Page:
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Gypsum Rock    

Gypsum is an inert, safe mineral that has been used in a variety of applications for centuries. It was used as plaster in the Egyptian pyramids, and today it is most commonly used in homes and commercial buildings, as gypsum wallboard. Gypsum wallboard is a rigid, light-weight building product, valued for its fire-resistant properties.

Gypsum has many other uses, too. In fact, it is used as a filler ingredient in many foods. The average person eats about 28 pounds of gypsum in a lifetime. When gypsum rock is crushed and the water removed, it can be used to make plaster of paris, commonly used in industry. Ground gypsum is also used as a soil conditioner.

Chemically, gypsum rock is calcium sulfate with two molecules of water. Gypsum rock is found throughout the world and deposits in North America run from Baja, Mexico, through Utah and from southwestern Texas to the Niagara River in New York State. The largest gypsum quarry in the world is located in Nova Scotia and is owned by National Gypsum.

National Gypsum mines and quarries gypsum rock, crushes and grinds it, and calcines it to remove chemically bound water.

It adds starch and other additives and water to form a stucco slurry. The stucco is sandwiched between two sheets of paper and hardens, forming wallboard.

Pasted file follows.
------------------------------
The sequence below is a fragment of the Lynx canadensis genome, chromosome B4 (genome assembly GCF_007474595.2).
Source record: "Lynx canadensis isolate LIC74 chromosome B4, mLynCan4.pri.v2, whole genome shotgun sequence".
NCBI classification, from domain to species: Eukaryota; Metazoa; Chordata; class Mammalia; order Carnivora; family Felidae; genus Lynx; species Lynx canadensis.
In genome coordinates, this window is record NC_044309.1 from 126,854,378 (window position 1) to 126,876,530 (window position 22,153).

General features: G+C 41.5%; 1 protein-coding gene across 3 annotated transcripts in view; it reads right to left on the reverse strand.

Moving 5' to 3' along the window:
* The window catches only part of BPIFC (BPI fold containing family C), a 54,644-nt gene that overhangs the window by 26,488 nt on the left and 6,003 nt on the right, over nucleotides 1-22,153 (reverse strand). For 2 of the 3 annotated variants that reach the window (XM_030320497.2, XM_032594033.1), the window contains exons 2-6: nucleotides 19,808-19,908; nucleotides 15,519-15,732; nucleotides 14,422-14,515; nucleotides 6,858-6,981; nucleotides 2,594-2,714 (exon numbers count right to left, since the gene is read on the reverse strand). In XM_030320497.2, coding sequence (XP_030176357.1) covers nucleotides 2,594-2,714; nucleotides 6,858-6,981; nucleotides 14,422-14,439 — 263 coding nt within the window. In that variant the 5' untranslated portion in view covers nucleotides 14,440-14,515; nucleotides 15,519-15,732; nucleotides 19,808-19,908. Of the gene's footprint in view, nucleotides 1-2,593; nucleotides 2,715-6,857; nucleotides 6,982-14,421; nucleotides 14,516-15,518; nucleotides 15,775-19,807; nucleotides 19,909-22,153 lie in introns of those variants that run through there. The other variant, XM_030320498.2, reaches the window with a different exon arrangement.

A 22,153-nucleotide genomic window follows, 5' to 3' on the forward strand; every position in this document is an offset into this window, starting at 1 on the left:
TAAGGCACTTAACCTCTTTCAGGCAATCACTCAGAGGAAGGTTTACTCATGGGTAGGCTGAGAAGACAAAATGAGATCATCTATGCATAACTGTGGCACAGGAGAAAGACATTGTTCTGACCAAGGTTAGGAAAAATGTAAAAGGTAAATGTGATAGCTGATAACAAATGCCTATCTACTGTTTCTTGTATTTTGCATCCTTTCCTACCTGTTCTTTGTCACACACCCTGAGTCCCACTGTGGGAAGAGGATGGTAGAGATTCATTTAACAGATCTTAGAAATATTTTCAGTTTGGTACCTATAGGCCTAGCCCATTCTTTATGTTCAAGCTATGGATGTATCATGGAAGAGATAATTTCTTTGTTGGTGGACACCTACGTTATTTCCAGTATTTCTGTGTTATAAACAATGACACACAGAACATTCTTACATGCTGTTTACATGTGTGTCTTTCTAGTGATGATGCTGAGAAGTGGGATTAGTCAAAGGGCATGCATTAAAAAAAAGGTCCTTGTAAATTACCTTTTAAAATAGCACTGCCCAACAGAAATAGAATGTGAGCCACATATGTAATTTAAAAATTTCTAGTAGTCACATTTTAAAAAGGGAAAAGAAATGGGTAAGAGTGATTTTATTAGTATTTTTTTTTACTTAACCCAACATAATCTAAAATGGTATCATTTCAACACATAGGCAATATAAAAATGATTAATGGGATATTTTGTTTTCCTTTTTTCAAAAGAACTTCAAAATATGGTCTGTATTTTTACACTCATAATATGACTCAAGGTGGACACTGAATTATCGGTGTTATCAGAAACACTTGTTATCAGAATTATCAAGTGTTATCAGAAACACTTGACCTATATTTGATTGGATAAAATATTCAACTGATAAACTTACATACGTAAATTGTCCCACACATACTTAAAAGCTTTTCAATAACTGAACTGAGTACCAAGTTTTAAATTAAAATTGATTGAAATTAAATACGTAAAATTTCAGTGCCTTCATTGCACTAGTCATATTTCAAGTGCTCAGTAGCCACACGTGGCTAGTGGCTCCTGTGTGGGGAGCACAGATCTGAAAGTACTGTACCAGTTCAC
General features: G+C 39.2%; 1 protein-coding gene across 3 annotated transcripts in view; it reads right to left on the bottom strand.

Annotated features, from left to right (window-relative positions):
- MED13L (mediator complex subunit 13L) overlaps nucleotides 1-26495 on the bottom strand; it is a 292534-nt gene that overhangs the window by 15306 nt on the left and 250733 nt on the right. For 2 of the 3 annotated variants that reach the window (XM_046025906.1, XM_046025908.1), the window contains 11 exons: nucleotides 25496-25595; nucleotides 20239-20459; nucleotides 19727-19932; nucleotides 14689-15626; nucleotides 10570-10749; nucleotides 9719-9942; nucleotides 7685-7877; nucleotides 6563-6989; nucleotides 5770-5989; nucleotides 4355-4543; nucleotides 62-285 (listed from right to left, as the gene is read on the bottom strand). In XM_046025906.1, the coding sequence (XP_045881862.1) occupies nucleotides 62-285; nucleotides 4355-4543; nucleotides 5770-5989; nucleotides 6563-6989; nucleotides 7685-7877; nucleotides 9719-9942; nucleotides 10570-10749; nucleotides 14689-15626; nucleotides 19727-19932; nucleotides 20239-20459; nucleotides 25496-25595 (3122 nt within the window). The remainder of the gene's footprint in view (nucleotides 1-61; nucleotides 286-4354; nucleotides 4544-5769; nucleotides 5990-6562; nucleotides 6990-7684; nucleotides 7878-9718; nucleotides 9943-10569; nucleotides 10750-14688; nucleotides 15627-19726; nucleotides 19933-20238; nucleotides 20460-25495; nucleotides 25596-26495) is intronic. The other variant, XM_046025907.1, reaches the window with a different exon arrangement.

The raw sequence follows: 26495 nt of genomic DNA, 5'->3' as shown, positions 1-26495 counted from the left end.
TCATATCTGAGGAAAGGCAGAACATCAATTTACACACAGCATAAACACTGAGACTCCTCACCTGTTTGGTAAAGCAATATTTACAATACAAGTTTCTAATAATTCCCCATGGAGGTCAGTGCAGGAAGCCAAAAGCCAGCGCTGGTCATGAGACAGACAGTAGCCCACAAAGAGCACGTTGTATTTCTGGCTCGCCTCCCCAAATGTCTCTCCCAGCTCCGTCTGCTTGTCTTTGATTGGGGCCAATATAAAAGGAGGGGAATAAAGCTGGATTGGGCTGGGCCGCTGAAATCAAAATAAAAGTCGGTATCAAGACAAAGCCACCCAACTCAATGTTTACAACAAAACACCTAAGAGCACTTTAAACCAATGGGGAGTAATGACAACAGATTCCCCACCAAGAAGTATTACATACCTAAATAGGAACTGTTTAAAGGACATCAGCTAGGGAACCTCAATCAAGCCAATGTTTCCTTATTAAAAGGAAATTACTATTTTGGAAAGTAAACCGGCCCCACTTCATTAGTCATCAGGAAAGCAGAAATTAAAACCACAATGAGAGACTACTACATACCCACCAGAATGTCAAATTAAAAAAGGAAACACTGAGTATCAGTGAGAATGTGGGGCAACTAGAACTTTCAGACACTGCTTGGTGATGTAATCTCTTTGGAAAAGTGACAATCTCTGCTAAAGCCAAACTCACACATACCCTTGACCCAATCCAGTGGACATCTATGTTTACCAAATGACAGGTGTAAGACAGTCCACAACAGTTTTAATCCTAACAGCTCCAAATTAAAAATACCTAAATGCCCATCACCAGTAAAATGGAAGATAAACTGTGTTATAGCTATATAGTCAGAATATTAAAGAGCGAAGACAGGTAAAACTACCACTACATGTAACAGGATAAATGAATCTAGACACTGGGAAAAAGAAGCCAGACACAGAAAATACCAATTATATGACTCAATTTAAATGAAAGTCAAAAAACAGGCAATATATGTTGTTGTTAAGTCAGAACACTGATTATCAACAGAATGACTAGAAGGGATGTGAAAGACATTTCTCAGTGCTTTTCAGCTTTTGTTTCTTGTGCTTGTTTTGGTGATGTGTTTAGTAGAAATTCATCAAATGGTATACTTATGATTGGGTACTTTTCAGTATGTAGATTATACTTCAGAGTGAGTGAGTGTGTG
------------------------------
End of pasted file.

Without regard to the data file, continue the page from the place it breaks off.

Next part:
National Gypsum also uses another form of calcium sulfate called byproduct gypsum. Byproduct gypsum is produced when power companies scrub their coal-fired emissions to remove sulfur dioxide. The resulting byproduct is calcium sulfate. National Gypsum can use this solid waste, which would otherwise go to a landfill, to produce wallboard.


Gypsum Rock

Gypsum (jip'sum), mineral composed of calcium sulfate (calcium, sulfur, and oxygen) with two molecules of water, CaSO4ยท2H2O.

Many names and uses:

  • Selenite-transparent gypsum
  • Alabaster-ornamental art
  • Satin Spar-jewelry
  • Plaster of Paris
  • Gypsum Wallboard


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